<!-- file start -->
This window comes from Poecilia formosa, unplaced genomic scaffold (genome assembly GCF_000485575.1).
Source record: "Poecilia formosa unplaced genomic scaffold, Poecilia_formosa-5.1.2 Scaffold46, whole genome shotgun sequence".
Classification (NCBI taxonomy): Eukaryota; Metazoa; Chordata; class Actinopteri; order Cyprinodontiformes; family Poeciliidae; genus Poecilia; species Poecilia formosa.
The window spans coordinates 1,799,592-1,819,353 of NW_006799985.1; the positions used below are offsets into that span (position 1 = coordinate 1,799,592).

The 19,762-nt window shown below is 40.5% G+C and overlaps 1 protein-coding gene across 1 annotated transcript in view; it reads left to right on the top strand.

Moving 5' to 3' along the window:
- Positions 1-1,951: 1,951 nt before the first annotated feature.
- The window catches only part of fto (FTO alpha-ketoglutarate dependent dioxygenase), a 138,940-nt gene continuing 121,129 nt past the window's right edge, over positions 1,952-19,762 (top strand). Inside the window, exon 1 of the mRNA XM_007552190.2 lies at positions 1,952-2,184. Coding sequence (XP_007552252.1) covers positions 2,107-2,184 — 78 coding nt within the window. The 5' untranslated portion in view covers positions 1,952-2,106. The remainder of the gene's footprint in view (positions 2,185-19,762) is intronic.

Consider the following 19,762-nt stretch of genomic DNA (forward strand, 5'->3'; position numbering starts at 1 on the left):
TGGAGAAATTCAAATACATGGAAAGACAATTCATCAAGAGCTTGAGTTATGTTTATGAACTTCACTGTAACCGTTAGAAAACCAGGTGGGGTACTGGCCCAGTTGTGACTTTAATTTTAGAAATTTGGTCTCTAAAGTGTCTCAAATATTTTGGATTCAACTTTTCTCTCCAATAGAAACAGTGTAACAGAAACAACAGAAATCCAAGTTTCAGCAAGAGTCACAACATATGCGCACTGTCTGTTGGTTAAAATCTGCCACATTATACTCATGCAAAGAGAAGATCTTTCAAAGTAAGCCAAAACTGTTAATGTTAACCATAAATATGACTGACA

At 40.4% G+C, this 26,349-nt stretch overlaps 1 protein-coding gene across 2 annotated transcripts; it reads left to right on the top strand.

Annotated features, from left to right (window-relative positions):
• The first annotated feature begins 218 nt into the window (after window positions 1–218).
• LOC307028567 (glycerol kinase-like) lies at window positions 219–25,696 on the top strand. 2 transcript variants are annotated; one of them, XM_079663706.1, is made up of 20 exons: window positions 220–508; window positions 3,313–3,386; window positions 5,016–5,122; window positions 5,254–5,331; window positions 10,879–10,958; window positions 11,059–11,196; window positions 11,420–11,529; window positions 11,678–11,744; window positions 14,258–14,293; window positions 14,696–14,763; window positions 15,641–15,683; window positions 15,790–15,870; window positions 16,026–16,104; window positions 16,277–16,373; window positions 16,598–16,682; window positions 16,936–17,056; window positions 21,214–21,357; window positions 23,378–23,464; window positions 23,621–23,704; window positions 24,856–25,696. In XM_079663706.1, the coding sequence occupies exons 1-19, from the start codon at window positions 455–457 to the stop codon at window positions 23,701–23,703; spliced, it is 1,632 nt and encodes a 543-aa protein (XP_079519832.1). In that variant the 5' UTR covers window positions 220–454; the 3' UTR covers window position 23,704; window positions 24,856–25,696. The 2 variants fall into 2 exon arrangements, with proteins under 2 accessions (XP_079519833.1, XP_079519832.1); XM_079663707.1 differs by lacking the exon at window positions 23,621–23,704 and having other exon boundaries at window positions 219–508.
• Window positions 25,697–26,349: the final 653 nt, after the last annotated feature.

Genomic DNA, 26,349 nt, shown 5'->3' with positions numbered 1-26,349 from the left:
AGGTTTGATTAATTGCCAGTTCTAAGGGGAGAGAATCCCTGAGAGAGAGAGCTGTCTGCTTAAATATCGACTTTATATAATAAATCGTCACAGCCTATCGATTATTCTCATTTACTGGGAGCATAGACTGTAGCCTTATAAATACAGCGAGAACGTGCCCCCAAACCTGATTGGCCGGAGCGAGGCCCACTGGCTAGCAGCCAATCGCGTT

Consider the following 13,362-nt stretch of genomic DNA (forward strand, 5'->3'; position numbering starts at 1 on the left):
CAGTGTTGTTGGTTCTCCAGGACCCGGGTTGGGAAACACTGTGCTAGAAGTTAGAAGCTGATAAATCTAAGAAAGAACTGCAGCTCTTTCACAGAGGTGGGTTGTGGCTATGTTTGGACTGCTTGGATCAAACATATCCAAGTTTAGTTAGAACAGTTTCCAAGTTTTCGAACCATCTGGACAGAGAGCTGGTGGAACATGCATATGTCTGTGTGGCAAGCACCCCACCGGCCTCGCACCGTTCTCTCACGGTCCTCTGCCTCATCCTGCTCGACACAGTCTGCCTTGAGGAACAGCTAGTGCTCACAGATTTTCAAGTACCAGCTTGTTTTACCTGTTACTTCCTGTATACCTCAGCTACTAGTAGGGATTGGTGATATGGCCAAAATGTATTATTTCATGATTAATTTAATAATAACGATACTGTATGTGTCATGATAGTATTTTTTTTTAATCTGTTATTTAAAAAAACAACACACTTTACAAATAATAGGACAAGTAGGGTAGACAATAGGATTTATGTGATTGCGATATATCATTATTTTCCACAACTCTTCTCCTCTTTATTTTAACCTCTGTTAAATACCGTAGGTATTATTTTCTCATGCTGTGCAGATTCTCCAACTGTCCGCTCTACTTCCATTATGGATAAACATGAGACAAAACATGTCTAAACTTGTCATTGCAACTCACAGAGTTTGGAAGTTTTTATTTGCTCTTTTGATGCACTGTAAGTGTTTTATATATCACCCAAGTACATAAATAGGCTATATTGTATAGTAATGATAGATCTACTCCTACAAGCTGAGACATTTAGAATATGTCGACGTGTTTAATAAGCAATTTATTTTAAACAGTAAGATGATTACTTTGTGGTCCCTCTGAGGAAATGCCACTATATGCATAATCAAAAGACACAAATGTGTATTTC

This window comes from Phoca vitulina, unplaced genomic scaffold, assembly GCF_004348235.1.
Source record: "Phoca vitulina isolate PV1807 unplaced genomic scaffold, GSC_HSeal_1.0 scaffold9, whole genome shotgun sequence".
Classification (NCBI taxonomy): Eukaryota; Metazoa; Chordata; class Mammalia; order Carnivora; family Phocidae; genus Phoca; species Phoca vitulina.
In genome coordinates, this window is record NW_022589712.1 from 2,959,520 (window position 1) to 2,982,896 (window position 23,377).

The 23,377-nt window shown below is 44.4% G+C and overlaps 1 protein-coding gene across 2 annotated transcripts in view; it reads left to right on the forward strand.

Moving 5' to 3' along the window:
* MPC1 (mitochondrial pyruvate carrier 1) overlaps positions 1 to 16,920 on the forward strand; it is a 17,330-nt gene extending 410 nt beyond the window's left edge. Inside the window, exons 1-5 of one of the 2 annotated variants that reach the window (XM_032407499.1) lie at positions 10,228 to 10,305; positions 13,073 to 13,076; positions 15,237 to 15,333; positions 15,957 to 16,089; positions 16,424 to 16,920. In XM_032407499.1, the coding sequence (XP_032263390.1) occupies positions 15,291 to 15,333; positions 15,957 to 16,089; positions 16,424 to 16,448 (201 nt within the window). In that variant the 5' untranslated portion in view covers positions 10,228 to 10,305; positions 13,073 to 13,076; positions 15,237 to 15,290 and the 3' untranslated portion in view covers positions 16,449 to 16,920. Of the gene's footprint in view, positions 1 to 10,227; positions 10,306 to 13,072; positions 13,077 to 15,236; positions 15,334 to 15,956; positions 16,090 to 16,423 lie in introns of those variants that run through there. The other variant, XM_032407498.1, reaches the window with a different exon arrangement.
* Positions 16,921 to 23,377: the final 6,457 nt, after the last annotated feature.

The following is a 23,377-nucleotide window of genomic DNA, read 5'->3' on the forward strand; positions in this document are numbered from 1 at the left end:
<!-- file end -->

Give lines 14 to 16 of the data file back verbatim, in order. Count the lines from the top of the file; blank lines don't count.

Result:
• LOC307028567 (glycerol kinase-like) lies at window positions 219–25,696 on the top strand. 2 transcript variants are annotated; one of them, XM_079663706.1, is made up of 20 exons: window positions 220–508; window positions 3,313–3,386; window positions 5,016–5,122; window positions 5,254–5,331; window positions 10,879–10,958; window positions 11,059–11,196; window positions 11,420–11,529; window positions 11,678–11,744; window positions 14,258–14,293; window positions 14,696–14,763; window positions 15,641–15,683; window positions 15,790–15,870; window positions 16,026–16,104; window positions 16,277–16,373; window positions 16,598–16,682; window positions 16,936–17,056; window positions 21,214–21,357; window positions 23,378–23,464; window positions 23,621–23,704; window positions 24,856–25,696. In XM_079663706.1, the coding sequence occupies exons 1-19, from the start codon at window positions 455–457 to the stop codon at window positions 23,701–23,703; spliced, it is 1,632 nt and encodes a 543-aa protein (XP_079519832.1). In that variant the 5' UTR covers window positions 220–454; the 3' UTR covers window position 23,704; window positions 24,856–25,696. The 2 variants fall into 2 exon arrangements, with proteins under 2 accessions (XP_079519833.1, XP_079519832.1); XM_079663707.1 differs by lacking the exon at window positions 23,621–23,704 and having other exon boundaries at window positions 219–508.
• Window positions 25,697–26,349: the final 653 nt, after the last annotated feature.

Genomic DNA, 26,349 nt, shown 5'->3' with positions numbered 1-26,349 from the left: